High root zone pH reduces nutrient availability and high alkalinity water is strongly buffered around an alkaline pH. Soilless media can be altered to improve nutrient availability. This study was conducted to optimize the composition of soilless media for use with high alkalinity water. Mixes of peat and/or perlite or vermiculite in 50/50 and 33/33/33 volumetric ratios were tested. In some studies, mixes were also amended with up to 2.4 g/L of dolomite limestone to neutralize the initial acidity of the peat. Mixes containing vermiculite settled more, had higher water holding capacity (WHC) and percent plant available water (%PAW), and similar air filled porosity (AFP), compared to mixes containing perlite. Dry mass was measured in corn, peas, tomatoes, and soybeans, and chlorophyll content was measured in corn. The addition of dolomite increased pH and decreased dry mass in corn, soybean, and tomato, but peas were unaffected. Chlorophyll content in corn also declined with increased amounts of dolomite. After a week of daily irrigation, pH 7.8 nutrient solution neutralized the acidity of the peat, without the need for addition of dolomite. Mixes containing vermiculite improved growth and chlorophyll concentration compared to mixes with perlite. The higher cation exchange capacity (CEC) of vermiculite-containing mixes may have improved nutrient availability. A soilless mix of only peat and vermiculite, in approximately equal volumes, resulted in the greatest growth and chlorophyll content when watered with high alkalinity nutrient solution.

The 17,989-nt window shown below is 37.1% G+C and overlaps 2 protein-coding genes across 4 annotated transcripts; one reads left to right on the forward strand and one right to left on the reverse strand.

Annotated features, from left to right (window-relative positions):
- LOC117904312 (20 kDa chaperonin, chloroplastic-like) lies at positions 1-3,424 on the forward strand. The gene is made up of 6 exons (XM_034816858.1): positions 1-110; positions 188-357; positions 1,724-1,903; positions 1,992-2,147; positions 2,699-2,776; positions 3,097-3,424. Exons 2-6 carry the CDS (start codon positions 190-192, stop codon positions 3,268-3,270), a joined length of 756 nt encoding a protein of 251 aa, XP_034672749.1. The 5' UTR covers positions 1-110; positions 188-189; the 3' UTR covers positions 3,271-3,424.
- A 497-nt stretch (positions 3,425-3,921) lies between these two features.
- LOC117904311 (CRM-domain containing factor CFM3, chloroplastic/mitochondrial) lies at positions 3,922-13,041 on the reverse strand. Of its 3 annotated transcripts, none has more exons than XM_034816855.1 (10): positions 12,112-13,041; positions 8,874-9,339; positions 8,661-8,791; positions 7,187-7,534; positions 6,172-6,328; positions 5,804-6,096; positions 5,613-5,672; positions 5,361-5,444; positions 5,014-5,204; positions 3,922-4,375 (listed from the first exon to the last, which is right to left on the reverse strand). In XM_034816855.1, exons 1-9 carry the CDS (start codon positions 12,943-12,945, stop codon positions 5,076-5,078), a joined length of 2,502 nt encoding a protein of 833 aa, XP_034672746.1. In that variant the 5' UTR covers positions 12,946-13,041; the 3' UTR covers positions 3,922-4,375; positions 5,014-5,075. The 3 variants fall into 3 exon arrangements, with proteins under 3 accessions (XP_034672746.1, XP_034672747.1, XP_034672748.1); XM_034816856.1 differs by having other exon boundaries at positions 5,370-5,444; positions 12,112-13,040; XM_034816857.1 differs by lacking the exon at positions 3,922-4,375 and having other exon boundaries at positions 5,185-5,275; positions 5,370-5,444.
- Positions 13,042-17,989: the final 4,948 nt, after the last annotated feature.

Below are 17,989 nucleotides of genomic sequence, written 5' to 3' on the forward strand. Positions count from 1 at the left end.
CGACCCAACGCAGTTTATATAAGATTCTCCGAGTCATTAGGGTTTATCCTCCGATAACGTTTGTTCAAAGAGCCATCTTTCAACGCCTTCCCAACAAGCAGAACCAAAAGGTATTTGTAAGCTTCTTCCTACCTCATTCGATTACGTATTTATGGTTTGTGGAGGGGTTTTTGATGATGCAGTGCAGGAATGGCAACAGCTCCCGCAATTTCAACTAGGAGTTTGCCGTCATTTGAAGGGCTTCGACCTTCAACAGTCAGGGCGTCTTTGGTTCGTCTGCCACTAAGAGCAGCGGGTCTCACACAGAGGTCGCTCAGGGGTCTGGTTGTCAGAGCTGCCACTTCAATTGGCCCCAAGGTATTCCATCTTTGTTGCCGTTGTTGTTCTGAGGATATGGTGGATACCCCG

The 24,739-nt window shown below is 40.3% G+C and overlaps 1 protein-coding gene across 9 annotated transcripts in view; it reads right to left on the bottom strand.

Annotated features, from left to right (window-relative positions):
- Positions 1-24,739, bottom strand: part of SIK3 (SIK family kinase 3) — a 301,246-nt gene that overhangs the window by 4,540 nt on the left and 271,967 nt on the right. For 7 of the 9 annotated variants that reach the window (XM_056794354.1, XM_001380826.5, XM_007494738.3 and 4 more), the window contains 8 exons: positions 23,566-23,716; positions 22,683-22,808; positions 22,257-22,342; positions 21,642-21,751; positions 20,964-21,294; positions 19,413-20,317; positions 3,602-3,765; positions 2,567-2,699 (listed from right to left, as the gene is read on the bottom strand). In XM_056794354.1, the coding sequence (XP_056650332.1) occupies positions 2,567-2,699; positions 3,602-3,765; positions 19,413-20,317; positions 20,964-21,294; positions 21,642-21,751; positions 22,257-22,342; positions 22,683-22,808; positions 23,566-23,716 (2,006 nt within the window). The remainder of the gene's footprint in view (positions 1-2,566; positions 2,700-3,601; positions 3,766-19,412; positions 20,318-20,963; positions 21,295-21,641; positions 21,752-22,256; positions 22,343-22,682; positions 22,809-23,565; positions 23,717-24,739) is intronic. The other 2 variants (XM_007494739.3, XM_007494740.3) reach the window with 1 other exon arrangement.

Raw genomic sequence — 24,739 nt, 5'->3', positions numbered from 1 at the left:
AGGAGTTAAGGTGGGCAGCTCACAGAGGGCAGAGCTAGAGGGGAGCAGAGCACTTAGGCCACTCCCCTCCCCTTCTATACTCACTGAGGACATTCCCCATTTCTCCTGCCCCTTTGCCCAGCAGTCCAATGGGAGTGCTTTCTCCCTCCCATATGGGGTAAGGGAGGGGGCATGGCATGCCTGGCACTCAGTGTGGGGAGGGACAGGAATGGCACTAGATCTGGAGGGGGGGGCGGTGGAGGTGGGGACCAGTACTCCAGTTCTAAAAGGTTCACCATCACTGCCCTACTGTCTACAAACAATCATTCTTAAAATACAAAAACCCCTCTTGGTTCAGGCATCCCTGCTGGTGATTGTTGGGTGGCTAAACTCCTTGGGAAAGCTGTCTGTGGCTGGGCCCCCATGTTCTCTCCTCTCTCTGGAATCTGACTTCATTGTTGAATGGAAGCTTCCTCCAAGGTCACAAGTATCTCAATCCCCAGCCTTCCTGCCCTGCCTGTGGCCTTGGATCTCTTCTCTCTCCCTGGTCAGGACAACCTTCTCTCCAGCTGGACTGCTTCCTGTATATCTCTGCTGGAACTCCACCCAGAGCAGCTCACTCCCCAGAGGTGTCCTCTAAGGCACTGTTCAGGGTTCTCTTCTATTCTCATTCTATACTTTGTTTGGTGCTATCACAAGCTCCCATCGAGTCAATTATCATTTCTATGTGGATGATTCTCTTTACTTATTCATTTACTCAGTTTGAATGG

Tramp, Cody Alexander; Chard, Julie K.; and Bugbee, Bruce, "Optimization of Soilless Media for Alkaline Irrigation Water" (2009). Hydroponics/Soilless Media. Paper 2.